Assad Kin: Israel Peace Door Open
CAIRO, Egypt (AP) _ The door to peace with Israel is still open and time has not run out for Syria and Israel to reach a settlement, the son of Syrian President Hafez Assad was quoted Monday as saying.
However, Bashar Assad _ who reportedly is being groomed to succeed his father _ said Damascus will not give up its demand that Israel return all of the Golan Heights, including a small patch of land along the Sea of Galilee, according to Al Wasat, a London-based weekly.
Syria gained the land in raids in the early 1950s, but the Israelis regard it as theirs.
``The issue of land is an issue of sovereignty and dignity,″ Bashar told the Arabic-language magazine. ``Syria is not ready to offer gifts of this kind. This is the leadership’s stand.″
Bashar’s remarks come at a low point in the Mideast peace process. Talks between Israel and Syria broke down in January over Israel’s refusal to give a prior commitment to withdraw from the entire Golan Heights, a strategic plateau captured in the 1967 Mideast war.
President Clinton met with Assad in Geneva last month in an unsuccessful effort to revive the negotiations.
Bashar said the pessimism that followed the Geneva summit was unwarranted.
``The peace process has not stopped, and the door remains open as long as efforts are continuing,″ Bashar said, according to Al Wasat. ``Time has not run out.″
In an interview with Israeli television on Monday, Barak said: ``We did not close the door, but the opening as I see it is very narrow.″
``There is nothing that could force Assad or the Syrian government to make peace. I would only sign on a peace that will strengthen the security of Israel,″ he said.
Meanwhile, Assad’s biographer, Patrick Seale, appealed in an open letter to Assad and Israeli Prime Minister Ehud Barak to make peace. His letter was published Monday in Al Wasat’s sister daily, Al Hayat.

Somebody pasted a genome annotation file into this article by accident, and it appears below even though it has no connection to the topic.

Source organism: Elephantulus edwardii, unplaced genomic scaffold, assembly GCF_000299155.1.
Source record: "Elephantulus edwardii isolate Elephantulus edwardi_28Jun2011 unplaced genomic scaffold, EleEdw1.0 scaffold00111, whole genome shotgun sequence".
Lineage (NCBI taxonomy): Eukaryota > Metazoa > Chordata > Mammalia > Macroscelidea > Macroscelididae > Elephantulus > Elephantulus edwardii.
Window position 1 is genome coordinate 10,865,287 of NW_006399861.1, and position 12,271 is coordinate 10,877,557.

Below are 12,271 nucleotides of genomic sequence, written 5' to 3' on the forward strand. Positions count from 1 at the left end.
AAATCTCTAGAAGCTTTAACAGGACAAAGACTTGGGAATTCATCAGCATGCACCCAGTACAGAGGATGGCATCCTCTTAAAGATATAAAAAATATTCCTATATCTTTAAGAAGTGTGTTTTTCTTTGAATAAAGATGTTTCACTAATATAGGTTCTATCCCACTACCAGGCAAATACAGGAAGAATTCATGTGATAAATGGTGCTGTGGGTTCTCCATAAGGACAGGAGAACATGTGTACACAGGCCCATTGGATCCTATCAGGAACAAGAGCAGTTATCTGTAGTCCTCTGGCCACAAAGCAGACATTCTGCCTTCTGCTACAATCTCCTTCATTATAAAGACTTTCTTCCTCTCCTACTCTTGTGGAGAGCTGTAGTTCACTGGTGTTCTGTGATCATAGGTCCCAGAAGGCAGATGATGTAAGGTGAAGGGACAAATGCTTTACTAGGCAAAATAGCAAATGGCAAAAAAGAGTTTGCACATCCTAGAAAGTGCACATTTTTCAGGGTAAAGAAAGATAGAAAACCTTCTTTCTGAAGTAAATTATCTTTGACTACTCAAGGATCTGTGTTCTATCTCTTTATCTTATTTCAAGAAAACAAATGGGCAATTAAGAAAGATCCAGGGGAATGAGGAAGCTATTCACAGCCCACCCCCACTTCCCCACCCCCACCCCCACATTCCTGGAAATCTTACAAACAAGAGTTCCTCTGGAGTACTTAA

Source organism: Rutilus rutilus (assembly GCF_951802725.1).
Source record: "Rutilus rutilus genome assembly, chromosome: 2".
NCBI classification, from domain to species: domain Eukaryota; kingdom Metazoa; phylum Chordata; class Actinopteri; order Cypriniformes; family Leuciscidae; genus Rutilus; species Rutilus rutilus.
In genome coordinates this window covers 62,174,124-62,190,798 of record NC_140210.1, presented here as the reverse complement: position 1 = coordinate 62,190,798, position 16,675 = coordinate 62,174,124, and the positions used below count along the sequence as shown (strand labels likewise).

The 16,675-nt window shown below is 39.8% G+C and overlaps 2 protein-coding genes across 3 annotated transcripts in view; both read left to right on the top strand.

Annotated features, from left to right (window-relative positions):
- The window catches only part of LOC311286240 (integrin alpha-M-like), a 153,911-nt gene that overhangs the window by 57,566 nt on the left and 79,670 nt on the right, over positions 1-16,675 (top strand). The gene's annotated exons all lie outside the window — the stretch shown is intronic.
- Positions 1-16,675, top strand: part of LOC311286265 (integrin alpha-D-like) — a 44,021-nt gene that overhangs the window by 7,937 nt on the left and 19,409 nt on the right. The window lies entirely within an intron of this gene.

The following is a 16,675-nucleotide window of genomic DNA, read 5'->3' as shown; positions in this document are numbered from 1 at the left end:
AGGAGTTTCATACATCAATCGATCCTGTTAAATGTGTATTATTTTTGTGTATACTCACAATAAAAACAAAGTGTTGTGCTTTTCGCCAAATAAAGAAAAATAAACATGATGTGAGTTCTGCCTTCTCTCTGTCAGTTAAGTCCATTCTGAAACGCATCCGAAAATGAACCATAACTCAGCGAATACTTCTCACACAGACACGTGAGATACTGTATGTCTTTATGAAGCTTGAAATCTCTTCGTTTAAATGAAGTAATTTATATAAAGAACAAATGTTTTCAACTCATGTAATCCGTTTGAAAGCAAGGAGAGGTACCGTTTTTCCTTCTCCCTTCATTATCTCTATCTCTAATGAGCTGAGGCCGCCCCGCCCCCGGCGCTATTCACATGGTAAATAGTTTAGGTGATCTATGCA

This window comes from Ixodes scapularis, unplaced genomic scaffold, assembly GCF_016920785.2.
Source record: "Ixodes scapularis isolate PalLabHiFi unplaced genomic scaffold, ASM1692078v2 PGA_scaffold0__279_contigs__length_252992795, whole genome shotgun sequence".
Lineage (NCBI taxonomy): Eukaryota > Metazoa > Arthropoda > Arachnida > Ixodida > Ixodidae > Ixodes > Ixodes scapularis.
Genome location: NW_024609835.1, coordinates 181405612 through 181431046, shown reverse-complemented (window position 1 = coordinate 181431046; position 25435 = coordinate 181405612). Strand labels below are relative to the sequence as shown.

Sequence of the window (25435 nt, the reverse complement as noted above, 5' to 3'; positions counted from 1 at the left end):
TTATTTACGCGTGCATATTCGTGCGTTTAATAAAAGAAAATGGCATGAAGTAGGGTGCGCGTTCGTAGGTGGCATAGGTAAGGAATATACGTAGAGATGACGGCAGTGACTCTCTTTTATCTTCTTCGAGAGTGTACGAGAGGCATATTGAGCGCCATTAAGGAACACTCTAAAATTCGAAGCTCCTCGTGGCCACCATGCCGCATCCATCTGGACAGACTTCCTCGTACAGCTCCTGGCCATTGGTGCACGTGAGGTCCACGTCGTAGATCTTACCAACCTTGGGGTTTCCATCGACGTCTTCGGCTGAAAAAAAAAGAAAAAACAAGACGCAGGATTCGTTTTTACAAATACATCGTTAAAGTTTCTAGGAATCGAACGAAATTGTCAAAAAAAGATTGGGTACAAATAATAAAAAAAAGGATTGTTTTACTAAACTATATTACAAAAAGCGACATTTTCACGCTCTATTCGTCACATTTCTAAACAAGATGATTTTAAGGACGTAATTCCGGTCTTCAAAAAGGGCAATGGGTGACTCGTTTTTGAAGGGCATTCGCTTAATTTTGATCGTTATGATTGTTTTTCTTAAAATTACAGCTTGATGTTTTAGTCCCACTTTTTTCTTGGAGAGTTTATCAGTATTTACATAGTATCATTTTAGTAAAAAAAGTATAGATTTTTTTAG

Seale, who is close to Assad and is believed to act as a messenger between Israel and Syria, wrote that the Israelis need reassurance that making peace with Syria is ``an acceptable adventure″ and asked Assad to send the Israelis more signals of his good intentions.
``They do not trust Syria,″ Seale wrote. ``Before surrendering such a valuable site like the Golan Heights they need to be convinced of Syria’s peaceful intentions.″
Seale also wrote that Barak must remember that he accepted a pledge made by the late Prime Minister Yitzhak Rabin and later by former Prime Minister Shimon Peres to withdraw from the entire Golan.
``Assad is ready to meet you half way on other peace elements _ water, security, normalization and the withdrawal schedule _ but not on land,″ Seale wrote.
He appealed to Barak to ``seize the opportunity offered by history to renegotiate with Syria on the same basis that was accepted by two Israeli elected governments.″
Seale has traveled to Israel and Syria recently. He has proposed in an Al-Hayat article that the Sea of Galilee remain under Israeli sovereignty, but that the border be drawn along the water line, giving Syria control of the northeastern shore.